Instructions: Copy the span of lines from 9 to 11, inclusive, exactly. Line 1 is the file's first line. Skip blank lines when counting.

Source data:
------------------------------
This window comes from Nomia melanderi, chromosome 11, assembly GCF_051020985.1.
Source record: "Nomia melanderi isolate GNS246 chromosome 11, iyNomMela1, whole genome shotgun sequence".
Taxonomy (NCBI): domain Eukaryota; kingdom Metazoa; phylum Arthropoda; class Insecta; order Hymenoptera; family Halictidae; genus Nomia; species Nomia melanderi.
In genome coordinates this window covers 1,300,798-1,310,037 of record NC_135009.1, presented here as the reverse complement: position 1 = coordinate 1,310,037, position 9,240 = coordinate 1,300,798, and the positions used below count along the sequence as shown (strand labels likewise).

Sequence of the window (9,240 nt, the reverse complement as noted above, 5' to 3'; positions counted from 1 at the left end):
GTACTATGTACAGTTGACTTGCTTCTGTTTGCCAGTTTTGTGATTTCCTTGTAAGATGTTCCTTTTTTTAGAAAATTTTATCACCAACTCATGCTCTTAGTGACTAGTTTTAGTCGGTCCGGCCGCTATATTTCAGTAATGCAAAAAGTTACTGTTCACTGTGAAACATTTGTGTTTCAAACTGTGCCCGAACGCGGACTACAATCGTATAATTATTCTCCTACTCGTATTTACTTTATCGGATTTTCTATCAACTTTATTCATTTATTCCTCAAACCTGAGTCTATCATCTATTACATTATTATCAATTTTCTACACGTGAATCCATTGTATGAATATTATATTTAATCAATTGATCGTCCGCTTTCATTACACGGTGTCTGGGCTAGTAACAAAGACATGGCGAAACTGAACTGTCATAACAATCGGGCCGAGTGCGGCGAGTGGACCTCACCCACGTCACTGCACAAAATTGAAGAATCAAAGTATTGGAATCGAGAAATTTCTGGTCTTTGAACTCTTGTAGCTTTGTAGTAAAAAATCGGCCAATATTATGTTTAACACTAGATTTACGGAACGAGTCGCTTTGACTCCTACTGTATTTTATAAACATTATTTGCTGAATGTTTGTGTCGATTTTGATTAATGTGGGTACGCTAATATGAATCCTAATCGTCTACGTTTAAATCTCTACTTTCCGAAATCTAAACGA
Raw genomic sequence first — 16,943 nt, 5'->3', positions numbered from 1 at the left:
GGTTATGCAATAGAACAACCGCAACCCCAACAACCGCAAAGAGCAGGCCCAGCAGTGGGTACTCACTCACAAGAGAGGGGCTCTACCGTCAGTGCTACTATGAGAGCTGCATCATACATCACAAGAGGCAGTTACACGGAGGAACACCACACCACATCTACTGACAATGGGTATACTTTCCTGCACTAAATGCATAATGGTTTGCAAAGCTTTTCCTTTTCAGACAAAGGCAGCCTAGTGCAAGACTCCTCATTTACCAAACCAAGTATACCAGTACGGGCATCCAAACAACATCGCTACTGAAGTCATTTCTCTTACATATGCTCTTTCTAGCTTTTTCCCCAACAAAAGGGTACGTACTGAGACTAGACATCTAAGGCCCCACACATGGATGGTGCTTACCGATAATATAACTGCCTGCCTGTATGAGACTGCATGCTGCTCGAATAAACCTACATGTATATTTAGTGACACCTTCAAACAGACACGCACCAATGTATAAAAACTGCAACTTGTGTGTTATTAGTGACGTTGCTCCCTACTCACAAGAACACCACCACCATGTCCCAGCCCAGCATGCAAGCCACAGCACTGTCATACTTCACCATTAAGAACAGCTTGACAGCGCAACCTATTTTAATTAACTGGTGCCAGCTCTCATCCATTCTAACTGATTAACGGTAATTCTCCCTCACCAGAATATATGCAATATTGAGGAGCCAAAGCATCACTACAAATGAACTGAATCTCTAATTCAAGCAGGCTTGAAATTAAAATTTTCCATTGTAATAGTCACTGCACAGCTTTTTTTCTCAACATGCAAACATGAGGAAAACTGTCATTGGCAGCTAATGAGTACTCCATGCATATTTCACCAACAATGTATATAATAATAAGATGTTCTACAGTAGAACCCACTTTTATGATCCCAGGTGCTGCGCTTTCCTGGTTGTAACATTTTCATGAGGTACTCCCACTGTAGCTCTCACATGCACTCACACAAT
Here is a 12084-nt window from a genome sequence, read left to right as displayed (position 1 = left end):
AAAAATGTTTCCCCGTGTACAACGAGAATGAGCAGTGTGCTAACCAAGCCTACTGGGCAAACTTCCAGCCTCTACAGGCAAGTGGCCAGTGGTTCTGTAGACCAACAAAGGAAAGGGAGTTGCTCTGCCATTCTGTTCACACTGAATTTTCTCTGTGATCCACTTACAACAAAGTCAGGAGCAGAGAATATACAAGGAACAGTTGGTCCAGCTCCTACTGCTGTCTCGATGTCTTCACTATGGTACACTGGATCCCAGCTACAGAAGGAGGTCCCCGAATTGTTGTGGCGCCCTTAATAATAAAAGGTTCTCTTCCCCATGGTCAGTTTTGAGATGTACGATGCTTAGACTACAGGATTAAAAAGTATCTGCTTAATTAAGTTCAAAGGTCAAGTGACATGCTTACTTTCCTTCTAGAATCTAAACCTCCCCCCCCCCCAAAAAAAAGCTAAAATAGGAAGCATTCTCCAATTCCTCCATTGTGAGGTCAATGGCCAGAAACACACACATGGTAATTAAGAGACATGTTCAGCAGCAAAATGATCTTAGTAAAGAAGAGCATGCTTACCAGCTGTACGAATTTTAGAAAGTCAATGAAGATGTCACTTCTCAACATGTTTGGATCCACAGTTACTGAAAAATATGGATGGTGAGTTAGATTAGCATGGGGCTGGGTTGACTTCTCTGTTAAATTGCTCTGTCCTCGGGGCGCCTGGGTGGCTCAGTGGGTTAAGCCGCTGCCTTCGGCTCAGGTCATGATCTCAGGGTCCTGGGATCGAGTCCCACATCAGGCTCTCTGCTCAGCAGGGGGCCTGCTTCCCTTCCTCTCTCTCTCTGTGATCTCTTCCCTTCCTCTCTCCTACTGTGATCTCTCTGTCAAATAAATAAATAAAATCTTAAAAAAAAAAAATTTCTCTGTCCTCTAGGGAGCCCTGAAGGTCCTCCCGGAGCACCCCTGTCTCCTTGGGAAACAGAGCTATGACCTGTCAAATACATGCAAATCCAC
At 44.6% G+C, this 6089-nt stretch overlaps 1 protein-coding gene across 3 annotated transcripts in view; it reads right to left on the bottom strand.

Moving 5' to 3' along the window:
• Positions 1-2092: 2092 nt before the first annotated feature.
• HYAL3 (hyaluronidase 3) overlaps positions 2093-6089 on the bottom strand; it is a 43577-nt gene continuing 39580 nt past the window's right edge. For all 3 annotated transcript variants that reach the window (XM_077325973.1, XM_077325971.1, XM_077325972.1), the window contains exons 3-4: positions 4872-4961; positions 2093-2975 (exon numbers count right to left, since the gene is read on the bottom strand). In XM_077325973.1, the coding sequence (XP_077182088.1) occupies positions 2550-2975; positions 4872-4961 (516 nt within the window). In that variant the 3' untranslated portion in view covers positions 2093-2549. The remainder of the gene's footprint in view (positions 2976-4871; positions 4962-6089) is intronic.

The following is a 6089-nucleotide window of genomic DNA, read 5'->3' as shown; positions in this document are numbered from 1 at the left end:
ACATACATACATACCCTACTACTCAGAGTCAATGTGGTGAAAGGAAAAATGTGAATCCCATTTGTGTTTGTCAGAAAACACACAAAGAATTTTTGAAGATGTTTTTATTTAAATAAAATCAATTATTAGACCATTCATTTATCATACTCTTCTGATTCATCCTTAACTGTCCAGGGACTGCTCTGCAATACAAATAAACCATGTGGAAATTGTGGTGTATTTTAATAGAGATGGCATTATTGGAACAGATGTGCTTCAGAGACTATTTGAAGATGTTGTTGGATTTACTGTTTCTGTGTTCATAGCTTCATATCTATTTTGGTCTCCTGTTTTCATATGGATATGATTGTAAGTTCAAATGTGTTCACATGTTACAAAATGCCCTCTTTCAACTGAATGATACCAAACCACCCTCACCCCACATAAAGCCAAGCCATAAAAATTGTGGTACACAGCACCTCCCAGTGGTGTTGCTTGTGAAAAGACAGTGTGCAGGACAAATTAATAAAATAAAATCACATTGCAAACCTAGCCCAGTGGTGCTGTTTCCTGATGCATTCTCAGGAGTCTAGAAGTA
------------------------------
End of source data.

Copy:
Here is a 12084-nt window from a genome sequence, read left to right as displayed (position 1 = left end):
AAAAATGTTTCCCCGTGTACAACGAGAATGAGCAGTGTGCTAACCAAGCCTACTGGGCAAACTTCCAGCCTCTACAGGCAAGTGGCCAGTGGTTCTGTAGACCAACAAAGGAAAGGGAGTTGCTCTGCCATTCTGTTCACACTGAATTTTCTCTGTGATCCACTTACAACAAAGTCAGGAGCAGAGAATATACAAGGAACAGTTGGTCCAGCTCCTACTGCTGTCTCGATGTCTTCACTATGGTACACTGGATCCCAGCTACAGAAGGAGGTCCCCGAATTGTTGTGGCGCCCTTAATAATAAAAGGTTCTCTTCCCCATGGTCAGTTTTGAGATGTACGATGCTTAGACTACAGGATTAAAAAGTATCTGCTTAATTAAGTTCAAAGGTCAAGTGACATGCTTACTTTCCTTCTAGAATCTAAACCTCCCCCCCCCCCAAAAAAAAGCTAAAATAGGAAGCATTCTCCAATTCCTCCATTGTGAGGTCAATGGCCAGAAACACACACATGGTAATTAAGAGACATGTTCAGCAGCAAAATGATCTTAGTAAAGAAGAGCATGCTTACCAGCTGTACGAATTTTAGAAAGTCAATGAAGATGTCACTTCTCAACATGTTTGGATCCACAGTTACTGAAAAATATGGATGGTGAGTTAGATTAGCATGGGGCTGGGTTGACTTCTCTGTTAAATTGCTCTGTCCTCGGGGCGCCTGGGTGGCTCAGTGGGTTAAGCCGCTGCCTTCGGCTCAGGTCATGATCTCAGGGTCCTGGGATCGAGTCCCACATCAGGCTCTCTGCTCAGCAGGGGGCCTGCTTCCCTTCCTCTCTCTCTCTGTGATCTCTTCCCTTCCTCTCTCCTACTGTGATCTCTCTGTCAAATAAATAAATAAAATCTTAAAAAAAAAAAATTTCTCTGTCCTCTAGGGAGCCCTGAAGGTCCTCCCGGAGCACCCCTGTCTCCTTGGGAAACAGAGCTATGACCTGTCAAATACATGCAAATCCAC
At 44.6% G+C, this 6089-nt stretch overlaps 1 protein-coding gene across 3 annotated transcripts in view; it reads right to left on the bottom strand.